From: St Osmunds
Star wars has been a worldwide phenomenon, entertaining almost three generations and has been the inspiration of many toys, video games and much more. But how has this film franchise become what it is today? Star Wars was created by a director called George Lucas, who owns a film company called LucasFilm. The first film he made was called A New Hope and was released in 1977. At that time Mr Lucas did not know the phenomenon it would become so he did not use the fanciest effects. In fact the lightsaber that Luke Skywalker used was made of a bike handlebar, a rod and finally a camera shutter for the button to switch it on. The same lightsaber is used in The last Jedi which is coming out this week. After the fans' reaction to the first film it became clear that George Lucas and his team would have to make a sequel. Not soon after, there were three films : A New Hope, The Empire Strikes Back and The Return of the Jedi. Those films made their director think in greater depth about the story line, so number one became number four and two became five and three became six. Three prequels were made and they all made fans crazy about this new franchise, it was like that for a few years. Nothing really was made except for a couple of new toys and video games until Disney (a much loved film company) decided to buy the company which Mr Lucas owned. By then, all the famous Star Wars actors such as Harrison Ford, Mark Hamil and Carrie Fisher had aged so they not only had to ask them to join again but had to summon a cast full of fresh new faces. Since then two films have been made : The Force Awakens (another sequel) and Rogue One (a spin off). The Last Jedi is released in the UK on Friday the 15th of December. Buckle up your seat belts, Star Wars fans, because Disney are planning to make at least four more films.  Will you watch them all? By : Inigo  
From: St Osmunds
Every year companies spend thousands of pounds on their Christmas advertisement campaigns, and this year is no different. It is estimated that a record of £6 billion will be spent in total on creating festive adverts. In Aldi's Christmas campaign you are introduced to Kevin and Katie, a couple of carrots, and in M&S's to Paddington bear, who mistakes a thief for Santa Claus. During the John Lewis advert, reportedly made at a cost of £7 million, you meet Moz "the monster under the bed" and enjoy the touching two minute tale of his friendship with a young boy named Joe. Did you ever wonder if these adverts work? Last year, Aldi's sales were increased by 15%, and it is believed its advertising campaign is the main cause, and John Lewis's ad was viewed online 26 million times. This year, however, John Lewis have been accused of copying award-wining illustrator Chris Riddell's very first picture book, Mr Underbed. However, John Lewis argue that "monsters under the bed disturbing children from sleep" is a well known theme, so therefore it was not specifically copied from his best selling novel. This incident is not the first time they have been have been accused of copyright infringement: Monty the penguin was also similar to the main character in 'lost and found' by Oliver Jeffers.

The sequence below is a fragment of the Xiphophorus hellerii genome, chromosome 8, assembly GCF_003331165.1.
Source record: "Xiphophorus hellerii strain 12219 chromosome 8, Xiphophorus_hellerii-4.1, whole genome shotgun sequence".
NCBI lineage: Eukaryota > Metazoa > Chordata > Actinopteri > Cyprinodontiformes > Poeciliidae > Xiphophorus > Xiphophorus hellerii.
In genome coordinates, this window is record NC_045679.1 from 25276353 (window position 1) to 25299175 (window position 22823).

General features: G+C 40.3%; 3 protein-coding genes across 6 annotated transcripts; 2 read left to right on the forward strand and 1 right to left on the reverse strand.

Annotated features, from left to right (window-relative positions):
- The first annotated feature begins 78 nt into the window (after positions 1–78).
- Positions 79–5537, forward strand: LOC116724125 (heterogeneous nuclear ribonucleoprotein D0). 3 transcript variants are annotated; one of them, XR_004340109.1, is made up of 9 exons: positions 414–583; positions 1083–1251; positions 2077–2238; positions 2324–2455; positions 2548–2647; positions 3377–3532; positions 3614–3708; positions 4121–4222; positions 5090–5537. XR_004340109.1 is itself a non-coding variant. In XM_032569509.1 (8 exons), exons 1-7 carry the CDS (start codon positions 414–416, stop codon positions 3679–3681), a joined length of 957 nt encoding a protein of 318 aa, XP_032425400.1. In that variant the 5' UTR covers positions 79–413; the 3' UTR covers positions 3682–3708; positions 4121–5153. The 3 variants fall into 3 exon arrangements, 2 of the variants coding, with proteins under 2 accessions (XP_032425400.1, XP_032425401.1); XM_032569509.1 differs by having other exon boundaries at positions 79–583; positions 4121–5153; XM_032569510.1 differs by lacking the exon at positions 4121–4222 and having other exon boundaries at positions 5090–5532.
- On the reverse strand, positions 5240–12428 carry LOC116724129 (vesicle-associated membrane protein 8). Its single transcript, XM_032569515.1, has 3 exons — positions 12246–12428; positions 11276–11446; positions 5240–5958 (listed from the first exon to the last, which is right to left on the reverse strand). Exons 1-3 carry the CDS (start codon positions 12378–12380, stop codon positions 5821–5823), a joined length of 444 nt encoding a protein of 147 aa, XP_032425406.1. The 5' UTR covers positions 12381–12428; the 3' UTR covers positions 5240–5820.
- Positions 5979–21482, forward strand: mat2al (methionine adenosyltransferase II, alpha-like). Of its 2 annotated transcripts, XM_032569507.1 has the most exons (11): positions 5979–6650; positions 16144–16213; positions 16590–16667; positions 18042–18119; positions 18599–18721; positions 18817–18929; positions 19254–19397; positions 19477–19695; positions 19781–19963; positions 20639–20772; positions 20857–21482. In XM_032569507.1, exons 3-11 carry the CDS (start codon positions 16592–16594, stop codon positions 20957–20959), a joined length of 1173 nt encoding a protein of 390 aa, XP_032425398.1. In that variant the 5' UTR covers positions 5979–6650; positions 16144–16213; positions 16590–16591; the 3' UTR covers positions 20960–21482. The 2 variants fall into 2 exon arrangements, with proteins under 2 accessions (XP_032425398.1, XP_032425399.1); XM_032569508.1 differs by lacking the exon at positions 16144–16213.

From: Belmont Primary
In the US, Thanksgiving is celebrated at the end of November. Here you get to know what it is and why it is celebrated. This year Thanksgiving falls on the 23rd November, but it is always on the fourth Thursday in November. It is a tradition to eat turkey on Thanksgiving. Thanksgiving is a holiday that is celebrated in the US and has been originated from the harvest festival. People usually eat turkey, stuffing, mashed potato, gravy, cranberry sauce, corn and green bean casserole. Americans really like Thanksgiving because you spend time with your family and it is not so much about buying things and giving presents. By: Helen
From: Barnes
John Lewis has banned girls' and boys' labels on their clothes. They have also separated the areas where the girls' and boys' clothes are put. Styles haven't changed though - you'll still find floral dresses and skirts but the retailer is simply proving that they can be worn by girls and boys. Caroline Bettis, the head of children's wear at John Lewis, said: “We do not want to reinforce gender stereotypes within our John Lewis collections and instead want to provide greater choice and variety to our customers, so that the parent or child can choose what they would like to wear." John Lewis's website still has separate sections but changes are planned. Tory MP Andrew Bridgen said: “I have no idea what would possessed John Lewis to do this. Boys and girls labels and signs are informative. I think removing them could be very confusing for the consumer. It appears political correctness continues to march and, whether it is going in the right direction, is a point for debate. I cannot see many customers buying a dress for their six-year-old boy.”